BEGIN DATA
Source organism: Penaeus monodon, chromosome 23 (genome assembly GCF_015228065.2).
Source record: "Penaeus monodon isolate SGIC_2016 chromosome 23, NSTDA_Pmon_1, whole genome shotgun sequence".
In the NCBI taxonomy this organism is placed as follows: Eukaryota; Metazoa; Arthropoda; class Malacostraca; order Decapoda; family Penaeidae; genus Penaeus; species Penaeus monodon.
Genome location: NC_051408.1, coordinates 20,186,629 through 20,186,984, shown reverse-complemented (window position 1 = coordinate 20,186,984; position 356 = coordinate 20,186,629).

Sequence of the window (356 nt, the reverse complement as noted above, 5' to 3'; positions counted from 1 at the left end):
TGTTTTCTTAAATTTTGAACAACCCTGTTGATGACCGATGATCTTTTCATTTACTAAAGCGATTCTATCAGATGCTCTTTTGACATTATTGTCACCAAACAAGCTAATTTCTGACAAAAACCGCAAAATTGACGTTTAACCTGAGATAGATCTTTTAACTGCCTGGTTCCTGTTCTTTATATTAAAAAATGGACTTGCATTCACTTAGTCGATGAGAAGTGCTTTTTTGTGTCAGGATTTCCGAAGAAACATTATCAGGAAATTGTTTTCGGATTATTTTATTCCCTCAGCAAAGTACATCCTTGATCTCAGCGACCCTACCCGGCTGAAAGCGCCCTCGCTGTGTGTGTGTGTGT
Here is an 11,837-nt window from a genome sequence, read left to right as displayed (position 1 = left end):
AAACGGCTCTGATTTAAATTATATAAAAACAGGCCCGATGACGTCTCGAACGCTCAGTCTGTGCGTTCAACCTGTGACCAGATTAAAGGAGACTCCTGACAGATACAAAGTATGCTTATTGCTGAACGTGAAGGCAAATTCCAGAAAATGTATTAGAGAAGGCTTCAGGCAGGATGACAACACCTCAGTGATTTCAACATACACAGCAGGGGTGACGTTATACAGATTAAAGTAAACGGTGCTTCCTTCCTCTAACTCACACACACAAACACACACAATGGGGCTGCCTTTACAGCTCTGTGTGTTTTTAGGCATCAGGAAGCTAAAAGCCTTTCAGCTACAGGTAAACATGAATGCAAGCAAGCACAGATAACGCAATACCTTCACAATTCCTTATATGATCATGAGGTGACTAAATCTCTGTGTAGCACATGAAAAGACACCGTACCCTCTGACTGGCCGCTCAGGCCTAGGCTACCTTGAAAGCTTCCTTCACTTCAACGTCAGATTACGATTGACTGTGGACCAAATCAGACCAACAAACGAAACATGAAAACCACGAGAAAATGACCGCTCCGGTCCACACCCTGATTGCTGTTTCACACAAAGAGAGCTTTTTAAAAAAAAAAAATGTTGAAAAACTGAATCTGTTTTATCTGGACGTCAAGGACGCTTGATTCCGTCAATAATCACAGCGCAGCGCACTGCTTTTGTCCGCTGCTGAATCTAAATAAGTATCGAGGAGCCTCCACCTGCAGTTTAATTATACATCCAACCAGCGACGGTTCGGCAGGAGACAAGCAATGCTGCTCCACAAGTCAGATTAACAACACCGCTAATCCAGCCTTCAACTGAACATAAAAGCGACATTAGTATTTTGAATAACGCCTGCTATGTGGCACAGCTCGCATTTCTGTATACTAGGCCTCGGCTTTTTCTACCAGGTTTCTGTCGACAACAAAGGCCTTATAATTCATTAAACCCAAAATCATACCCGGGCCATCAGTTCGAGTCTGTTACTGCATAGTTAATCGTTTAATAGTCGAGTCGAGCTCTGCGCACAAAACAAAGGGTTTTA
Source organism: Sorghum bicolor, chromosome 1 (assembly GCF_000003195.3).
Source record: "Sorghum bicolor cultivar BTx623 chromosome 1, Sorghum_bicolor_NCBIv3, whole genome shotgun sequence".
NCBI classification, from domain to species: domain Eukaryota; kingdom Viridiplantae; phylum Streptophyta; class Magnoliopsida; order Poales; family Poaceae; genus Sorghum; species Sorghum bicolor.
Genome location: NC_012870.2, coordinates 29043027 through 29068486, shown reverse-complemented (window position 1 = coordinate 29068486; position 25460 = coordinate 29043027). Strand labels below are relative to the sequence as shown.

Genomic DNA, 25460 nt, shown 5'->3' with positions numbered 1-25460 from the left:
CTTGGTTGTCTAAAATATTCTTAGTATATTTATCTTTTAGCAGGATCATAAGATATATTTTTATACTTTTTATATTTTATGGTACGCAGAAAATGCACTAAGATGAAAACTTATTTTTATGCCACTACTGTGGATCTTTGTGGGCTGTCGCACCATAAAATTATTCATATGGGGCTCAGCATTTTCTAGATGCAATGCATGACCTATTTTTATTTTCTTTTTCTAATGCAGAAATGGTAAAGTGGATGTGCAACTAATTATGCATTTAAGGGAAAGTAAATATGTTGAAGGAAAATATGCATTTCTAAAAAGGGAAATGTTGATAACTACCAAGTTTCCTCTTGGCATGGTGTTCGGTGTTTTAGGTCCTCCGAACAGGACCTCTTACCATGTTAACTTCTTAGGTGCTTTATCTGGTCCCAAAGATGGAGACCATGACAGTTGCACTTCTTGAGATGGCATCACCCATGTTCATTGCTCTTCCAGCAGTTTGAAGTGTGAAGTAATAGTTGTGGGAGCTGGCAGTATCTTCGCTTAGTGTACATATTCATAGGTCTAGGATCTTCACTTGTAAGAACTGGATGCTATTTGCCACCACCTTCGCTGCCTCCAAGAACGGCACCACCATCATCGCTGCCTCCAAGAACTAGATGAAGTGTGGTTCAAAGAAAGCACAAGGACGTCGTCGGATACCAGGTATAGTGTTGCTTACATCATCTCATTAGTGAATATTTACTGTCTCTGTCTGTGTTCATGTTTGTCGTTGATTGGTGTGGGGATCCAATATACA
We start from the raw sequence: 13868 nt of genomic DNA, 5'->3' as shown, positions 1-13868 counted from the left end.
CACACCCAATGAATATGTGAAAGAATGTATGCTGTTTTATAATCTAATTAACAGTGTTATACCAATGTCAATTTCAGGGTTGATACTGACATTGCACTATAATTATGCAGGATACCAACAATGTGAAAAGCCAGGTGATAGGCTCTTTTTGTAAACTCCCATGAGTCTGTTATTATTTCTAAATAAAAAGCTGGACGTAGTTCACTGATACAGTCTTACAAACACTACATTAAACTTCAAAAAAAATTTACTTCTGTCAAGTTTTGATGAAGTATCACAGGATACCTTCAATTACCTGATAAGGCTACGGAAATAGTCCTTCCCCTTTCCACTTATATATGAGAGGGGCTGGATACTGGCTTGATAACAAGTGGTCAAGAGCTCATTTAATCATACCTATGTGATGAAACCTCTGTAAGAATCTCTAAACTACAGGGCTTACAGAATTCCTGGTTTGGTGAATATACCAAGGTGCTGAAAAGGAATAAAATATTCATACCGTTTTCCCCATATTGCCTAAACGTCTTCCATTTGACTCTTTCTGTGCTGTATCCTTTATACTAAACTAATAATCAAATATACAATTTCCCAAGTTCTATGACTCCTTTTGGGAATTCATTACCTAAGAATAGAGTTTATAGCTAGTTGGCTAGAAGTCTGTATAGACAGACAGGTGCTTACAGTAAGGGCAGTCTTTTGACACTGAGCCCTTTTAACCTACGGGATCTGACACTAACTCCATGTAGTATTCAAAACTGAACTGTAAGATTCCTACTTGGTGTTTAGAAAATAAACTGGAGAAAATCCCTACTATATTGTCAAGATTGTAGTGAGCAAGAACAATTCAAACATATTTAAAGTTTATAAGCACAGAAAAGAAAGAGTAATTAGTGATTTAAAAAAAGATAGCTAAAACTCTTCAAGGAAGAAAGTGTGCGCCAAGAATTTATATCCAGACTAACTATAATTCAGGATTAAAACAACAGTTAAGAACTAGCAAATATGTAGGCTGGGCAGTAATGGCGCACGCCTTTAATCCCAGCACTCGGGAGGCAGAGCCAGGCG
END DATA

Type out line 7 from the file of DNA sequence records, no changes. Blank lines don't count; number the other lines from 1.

Here is an 11,837-nt window from a genome sequence, read left to right as displayed (position 1 = left end):